Controversial Asante Samuel Jr. Interception College Stats

From time to time, the powers-that-be on Park Avenue with the power to overturn on-field rulings in any and every stadium become tempted to use replay review as a fresh look at a play. The standard that supposedly applies can be forgotten.

The ruling on the field can be overturned only if clear and obvious evidence shows that a mistake was made. Previously known officially as “indisputable visual evidence,” the bar has been informally described as “50 drunks in a bar” would agree that it was a bad call.

Asked whether Samuel lost possession of the ball after he went to the ground or whether the ball hit the ground as he was going down, Anderson said “the ball hit the ground as he was going down, and then he did not maintain control of the ball.”

Anderson also gave a slightly confusing answer when asked about how it looked like one thing on the Amazon broadcast though was ruled differently through official replay.

“We have the angles from all of the cameras that the network has,” he told Reedy. “And we’re using multiple angles. I’m not 100% sure of the angles that the broadcast used. But we’re using all of the angles from their cameras and working to select the ones that best show us what had happened to the ball.”

Samuel Jr. botched an easy interception during the third quarter of the Chargers’ 27-24 loss to Kansas City. The ball bounced off his hands and he was unable to corral it as he was going to the ground. Officials initially called it an interception but determined upon review that the ground helped Samuel Jr. secure the ball. You can see the video below:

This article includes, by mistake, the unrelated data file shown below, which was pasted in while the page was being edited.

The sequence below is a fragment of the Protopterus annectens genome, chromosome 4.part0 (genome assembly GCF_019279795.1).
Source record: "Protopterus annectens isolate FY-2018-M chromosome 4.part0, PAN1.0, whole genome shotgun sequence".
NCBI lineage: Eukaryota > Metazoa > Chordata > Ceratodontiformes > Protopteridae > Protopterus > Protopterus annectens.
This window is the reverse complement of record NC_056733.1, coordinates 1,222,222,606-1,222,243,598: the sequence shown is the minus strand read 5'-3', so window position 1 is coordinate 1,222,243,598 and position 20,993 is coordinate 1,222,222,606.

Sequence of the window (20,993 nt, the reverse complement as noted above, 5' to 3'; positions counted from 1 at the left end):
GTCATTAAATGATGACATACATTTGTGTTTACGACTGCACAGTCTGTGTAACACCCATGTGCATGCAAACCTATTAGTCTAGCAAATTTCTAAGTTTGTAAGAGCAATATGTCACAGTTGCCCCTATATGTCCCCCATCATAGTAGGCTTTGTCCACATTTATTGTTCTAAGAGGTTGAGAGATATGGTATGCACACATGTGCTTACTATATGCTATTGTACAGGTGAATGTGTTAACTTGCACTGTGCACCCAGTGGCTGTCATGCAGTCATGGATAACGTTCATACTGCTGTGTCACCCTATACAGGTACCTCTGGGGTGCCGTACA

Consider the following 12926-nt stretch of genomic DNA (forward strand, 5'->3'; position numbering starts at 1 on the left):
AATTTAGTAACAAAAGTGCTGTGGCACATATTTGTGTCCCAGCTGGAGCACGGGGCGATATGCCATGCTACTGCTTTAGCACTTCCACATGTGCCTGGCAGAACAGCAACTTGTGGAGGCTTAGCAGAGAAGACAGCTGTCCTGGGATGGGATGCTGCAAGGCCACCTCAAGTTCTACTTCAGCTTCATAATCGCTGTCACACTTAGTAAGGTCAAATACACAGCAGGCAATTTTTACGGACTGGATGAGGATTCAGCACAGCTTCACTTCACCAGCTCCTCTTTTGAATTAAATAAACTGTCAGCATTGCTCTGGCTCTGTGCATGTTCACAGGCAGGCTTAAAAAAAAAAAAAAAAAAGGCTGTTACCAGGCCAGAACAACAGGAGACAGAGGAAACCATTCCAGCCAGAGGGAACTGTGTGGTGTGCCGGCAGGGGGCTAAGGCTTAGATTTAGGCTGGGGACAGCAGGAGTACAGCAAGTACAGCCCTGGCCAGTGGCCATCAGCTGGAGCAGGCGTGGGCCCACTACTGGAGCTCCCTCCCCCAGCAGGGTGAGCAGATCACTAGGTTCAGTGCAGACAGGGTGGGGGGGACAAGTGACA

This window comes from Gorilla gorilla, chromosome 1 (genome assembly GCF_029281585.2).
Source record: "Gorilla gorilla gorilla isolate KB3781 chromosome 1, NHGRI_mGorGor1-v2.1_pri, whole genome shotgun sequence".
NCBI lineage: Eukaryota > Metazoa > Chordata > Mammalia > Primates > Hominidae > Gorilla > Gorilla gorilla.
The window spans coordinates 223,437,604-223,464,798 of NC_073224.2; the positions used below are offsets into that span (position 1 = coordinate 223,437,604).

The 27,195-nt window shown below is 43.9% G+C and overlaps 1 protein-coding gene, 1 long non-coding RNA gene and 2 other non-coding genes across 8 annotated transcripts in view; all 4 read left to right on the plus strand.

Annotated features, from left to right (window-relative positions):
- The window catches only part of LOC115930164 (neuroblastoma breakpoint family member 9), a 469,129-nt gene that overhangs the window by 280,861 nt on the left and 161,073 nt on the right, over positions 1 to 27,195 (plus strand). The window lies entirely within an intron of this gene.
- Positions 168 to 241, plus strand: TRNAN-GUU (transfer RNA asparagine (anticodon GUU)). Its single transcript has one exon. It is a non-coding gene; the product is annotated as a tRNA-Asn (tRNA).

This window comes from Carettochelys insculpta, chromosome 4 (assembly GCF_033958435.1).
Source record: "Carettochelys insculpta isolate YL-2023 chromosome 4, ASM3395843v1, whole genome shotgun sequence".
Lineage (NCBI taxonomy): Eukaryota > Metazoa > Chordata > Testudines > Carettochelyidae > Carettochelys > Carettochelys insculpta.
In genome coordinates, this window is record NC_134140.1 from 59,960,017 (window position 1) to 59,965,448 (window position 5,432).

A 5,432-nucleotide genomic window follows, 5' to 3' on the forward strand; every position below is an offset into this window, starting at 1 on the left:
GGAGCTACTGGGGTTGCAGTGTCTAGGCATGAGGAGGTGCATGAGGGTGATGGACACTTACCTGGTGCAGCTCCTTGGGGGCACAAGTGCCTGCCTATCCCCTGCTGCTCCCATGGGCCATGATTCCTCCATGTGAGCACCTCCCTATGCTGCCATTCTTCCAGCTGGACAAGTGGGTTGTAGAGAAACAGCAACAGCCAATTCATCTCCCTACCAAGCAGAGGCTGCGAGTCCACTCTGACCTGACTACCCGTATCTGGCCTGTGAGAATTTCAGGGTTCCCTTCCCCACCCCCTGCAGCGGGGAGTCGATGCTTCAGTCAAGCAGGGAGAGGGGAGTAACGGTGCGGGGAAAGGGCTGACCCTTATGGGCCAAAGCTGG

In other words, would 50 drunks in a bar (watching on DirecTV, so they didn’t have to worry about buffering) have said it wasn’t an interception? I don’t think they would. Which means that, even if the ruling would have been incompletion if the rules required no deference to the decision made on the field, the outcome under the very high standard for replay review should have been interception.

Here’s another rule of thumb for assessing whether the evidence to justify overturning the ruling on the field is clear and obvious. While Peter King and I were talking about the issue during Friday’s PFT Live, I found myself leaning toward the monitor under my camera to get a better look at the critical moments of the play.